Route 102 – One man’s year-long journey……Continued

  • By Jeremy Williams
  • 07/01/2015

To mark this momentous year for UK GAAP, I'm embarking on a mission to work my way through FRS 102, reading a portion on each working day of 2015 and writing a short blog entry on my thoughts and musings (be they few or many). It's now day three and I already need a sit down and a cup of tea...

DAY 3 (7 Jan)

We're onto section 2 already. This section deals with concepts and principles. Thus, unless you're either starting out in accountancy (or your memory hasn't returned since the office Christmas party) and need to know what an asset or a liability is, there's not much here of interest. But here's a couple of points to keep you involved (you are feeling involved, aren't you?)

Firstly, 2.13-2.14 discusses the balance between benefit and cost. In brief, it states that 'the benefits derived from information should exceed the cost of providing it', and notes that assessing this involves a fair bit of judgement, bearing in mind the differences between preparers and users and their respective needs (e.g. for access to capital, management decision making etc.). The paragraphs are relatively vague.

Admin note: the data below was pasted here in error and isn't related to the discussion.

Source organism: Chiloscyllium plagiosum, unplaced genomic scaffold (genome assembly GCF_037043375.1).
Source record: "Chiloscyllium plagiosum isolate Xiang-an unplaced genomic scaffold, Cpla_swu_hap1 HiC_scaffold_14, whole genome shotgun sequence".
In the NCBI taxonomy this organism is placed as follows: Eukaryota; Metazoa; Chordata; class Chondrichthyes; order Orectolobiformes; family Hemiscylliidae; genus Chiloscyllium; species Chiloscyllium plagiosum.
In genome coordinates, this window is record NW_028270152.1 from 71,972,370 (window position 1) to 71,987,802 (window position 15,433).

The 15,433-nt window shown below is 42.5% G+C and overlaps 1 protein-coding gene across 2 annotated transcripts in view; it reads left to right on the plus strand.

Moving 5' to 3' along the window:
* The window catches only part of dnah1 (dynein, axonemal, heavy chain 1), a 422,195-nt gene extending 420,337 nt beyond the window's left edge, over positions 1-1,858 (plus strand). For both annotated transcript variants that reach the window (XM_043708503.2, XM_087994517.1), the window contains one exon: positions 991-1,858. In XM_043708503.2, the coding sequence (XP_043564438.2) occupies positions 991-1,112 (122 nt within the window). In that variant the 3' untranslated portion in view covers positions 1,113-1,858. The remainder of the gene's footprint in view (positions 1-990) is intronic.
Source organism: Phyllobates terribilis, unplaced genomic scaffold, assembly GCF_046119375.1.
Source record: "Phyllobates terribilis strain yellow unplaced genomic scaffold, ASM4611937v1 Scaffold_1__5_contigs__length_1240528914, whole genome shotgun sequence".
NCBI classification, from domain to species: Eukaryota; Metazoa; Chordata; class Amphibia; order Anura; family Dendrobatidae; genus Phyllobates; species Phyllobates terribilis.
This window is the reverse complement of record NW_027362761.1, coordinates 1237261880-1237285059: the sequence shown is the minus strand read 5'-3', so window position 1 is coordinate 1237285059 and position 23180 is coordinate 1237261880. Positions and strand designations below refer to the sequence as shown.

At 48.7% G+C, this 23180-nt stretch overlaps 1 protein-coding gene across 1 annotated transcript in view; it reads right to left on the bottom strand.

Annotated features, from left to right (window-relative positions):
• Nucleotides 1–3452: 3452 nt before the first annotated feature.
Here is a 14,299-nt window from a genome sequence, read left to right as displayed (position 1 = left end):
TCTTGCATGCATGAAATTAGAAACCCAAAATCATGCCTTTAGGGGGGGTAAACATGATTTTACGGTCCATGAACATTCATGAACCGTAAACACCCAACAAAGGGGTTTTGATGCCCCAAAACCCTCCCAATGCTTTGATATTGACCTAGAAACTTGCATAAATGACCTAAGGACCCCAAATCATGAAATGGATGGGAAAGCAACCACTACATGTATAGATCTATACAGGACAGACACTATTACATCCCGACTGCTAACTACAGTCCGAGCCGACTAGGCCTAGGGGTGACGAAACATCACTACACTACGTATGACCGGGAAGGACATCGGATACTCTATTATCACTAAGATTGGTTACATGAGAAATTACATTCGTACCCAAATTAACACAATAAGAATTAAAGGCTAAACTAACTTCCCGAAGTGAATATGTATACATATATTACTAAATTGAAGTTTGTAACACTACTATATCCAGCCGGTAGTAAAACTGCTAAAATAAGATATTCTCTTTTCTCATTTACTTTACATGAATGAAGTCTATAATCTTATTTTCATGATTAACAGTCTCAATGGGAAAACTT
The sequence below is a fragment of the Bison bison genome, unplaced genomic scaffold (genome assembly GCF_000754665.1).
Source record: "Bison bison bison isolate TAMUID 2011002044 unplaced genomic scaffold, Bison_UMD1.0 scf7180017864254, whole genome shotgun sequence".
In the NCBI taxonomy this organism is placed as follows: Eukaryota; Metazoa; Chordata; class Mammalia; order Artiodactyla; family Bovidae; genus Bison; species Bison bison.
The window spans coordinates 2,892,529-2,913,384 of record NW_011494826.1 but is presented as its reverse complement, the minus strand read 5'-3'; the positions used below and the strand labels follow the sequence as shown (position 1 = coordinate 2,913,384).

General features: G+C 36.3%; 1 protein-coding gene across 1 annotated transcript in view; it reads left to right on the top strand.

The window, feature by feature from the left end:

Why does this matter? Well, in the Accounting Council's recommendation to the FRC to publish FRS 102 (which is reproduced at the back of the Standard), the Council notes that it decided not to add any guidance on 'undue cost or effort', asserting that 2.13-2.14 is clear enough on its own. This is very relevant for holders of investment properties who may be tempted to account for these at depreciated cost rather than fair value, on the grounds that obtaining fair value involves 'undue cost or effort' (see 16.7). In deciding whether this is appropriate, preparers (and auditors!) will need to think hard about the cost-benefit balance and in 2.13-2.14 they've got little to go on.

Secondly, paragraph 2.37 is (at first glance) surprisingly generous in allowing assets to be recognised if they are probable and reliably measured. Surely assets can only be included if they are virtually certain, not simply 'probable'? Will this signify a dramatic shift in allowing assets (and thus income) to appear in the accounts? The answer is no - para 2.38 neatly solves this by insisting that where the flow of future economic benefits from an 'asset' is not virtually certain, the asset is only contingent and thus not recognised.

Stay tuned for more fascinating insights tomorrow!

P.S. If you missed yesterday's instalment click here

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